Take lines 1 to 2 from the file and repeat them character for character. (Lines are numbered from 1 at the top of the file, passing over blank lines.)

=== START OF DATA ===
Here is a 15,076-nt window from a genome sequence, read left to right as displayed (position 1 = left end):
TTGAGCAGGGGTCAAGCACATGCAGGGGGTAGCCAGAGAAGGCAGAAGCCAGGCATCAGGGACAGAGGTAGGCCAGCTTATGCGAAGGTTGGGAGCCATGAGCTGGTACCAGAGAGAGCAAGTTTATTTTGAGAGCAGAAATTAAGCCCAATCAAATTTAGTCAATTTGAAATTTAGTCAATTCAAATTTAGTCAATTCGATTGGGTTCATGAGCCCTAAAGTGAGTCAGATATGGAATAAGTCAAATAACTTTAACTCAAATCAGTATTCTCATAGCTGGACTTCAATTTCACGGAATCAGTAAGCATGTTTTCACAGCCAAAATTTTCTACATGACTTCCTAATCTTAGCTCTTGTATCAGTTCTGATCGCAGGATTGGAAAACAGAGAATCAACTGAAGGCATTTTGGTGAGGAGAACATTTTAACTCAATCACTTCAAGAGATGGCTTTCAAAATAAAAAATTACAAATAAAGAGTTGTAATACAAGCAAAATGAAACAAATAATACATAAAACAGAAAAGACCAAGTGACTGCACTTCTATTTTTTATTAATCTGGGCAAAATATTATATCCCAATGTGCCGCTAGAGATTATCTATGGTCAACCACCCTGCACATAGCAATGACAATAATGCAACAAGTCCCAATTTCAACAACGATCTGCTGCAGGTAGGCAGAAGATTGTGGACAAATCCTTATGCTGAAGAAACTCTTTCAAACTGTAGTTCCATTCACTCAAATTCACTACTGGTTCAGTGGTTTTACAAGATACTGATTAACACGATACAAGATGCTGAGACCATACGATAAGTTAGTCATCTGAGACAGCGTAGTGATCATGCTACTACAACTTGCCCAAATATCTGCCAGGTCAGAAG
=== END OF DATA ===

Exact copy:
Here is a 15,076-nt window from a genome sequence, read left to right as displayed (position 1 = left end):
TTGAGCAGGGGTCAAGCACATGCAGGGGGTAGCCAGAGAAGGCAGAAGCCAGGCATCAGGGACAGAGGTAGGCCAGCTTATGCGAAGGTTGGGAGCCATGAGCTGGTACCAGAGAGAGCAAGTTTATTTTGAGAGCAGAAATTAAGCCCAATCAAATTTAGTCAATTTGAAATTTAGTCAATTCAAATTTAGTCAATTCGATTGGGTTCATGAGCCCTAAAGTGAGTCAGATATGGAATAAGTCAAATAACTTTAACTCAAATCAGTATTCTCATAGCTGGACTTCAATTTCACGGAATCAGTAAGCATGTTTTCACAGCCAAAATTTTCTACATGACTTCCTAATCTTAGCTCTTGTATCAGTTCTGATCGCAGGATTGGAAAACAGAGAATCAACTGAAGGCATTTTGGTGAGGAGAACATTTTAACTCAATCACTTCAAGAGATGGCTTTCAAAATAAAAAATTACAAATAAAGAGTTGTAATACAAGCAAAATGAAACAAATAATACATAAAACAGAAAAGACCAAGTGACTGCACTTCTATTTTTTATTAATCTGGGCAAAATATTATATCCCAATGTGCCGCTAGAGATTATCTATGGTCAACCACCCTGCACATAGCAATGACAATAATGCAACAAGTCCCAATTTCAACAACGATCTGCTGCAGGTAGGCAGAAGATTGTGGACAAATCCTTATGCTGAAGAAACTCTTTCAAACTGTAGTTCCATTCACTCAAATTCACTACTGGTTCAGTGGTTTTACAAGATACTGATTAACACGATACAAGATGCTGAGACCATACGATAAGTTAGTCATCTGAGACAGCGTAGTGATCATGCTACTACAACTTGCCCAAATATCTGCCAGGTCAGAAG